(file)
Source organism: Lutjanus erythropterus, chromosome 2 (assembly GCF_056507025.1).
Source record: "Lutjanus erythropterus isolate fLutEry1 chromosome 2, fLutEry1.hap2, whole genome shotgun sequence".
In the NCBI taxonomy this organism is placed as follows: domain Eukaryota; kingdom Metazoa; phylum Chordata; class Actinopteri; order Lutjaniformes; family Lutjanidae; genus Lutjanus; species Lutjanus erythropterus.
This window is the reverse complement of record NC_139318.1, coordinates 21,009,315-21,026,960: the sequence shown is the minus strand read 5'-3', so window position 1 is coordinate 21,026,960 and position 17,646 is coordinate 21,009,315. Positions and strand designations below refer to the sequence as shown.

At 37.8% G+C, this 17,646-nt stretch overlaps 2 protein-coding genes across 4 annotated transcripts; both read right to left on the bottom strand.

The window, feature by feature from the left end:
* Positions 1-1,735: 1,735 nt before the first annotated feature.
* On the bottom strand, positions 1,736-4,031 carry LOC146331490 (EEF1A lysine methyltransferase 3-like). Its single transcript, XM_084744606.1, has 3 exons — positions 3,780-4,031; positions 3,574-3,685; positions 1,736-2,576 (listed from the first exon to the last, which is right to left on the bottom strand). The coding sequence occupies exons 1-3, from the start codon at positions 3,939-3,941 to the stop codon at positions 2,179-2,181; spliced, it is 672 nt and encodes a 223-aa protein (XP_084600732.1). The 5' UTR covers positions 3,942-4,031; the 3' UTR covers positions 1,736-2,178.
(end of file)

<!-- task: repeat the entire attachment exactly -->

Source organism: Lutjanus erythropterus, chromosome 2 (assembly GCF_056507025.1).
Source record: "Lutjanus erythropterus isolate fLutEry1 chromosome 2, fLutEry1.hap2, whole genome shotgun sequence".
In the NCBI taxonomy this organism is placed as follows: domain Eukaryota; kingdom Metazoa; phylum Chordata; class Actinopteri; order Lutjaniformes; family Lutjanidae; genus Lutjanus; species Lutjanus erythropterus.
This window is the reverse complement of record NC_139318.1, coordinates 21,009,315-21,026,960: the sequence shown is the minus strand read 5'-3', so window position 1 is coordinate 21,026,960 and position 17,646 is coordinate 21,009,315. Positions and strand designations below refer to the sequence as shown.

At 37.8% G+C, this 17,646-nt stretch overlaps 2 protein-coding genes across 4 annotated transcripts; both read right to left on the bottom strand.

The window, feature by feature from the left end:
* Positions 1-1,735: 1,735 nt before the first annotated feature.
* On the bottom strand, positions 1,736-4,031 carry LOC146331490 (EEF1A lysine methyltransferase 3-like). Its single transcript, XM_084744606.1, has 3 exons — positions 3,780-4,031; positions 3,574-3,685; positions 1,736-2,576 (listed from the first exon to the last, which is right to left on the bottom strand). The coding sequence occupies exons 1-3, from the start codon at positions 3,939-3,941 to the stop codon at positions 2,179-2,181; spliced, it is 672 nt and encodes a 223-aa protein (XP_084600732.1). The 5' UTR covers positions 3,942-4,031; the 3' UTR covers positions 1,736-2,178.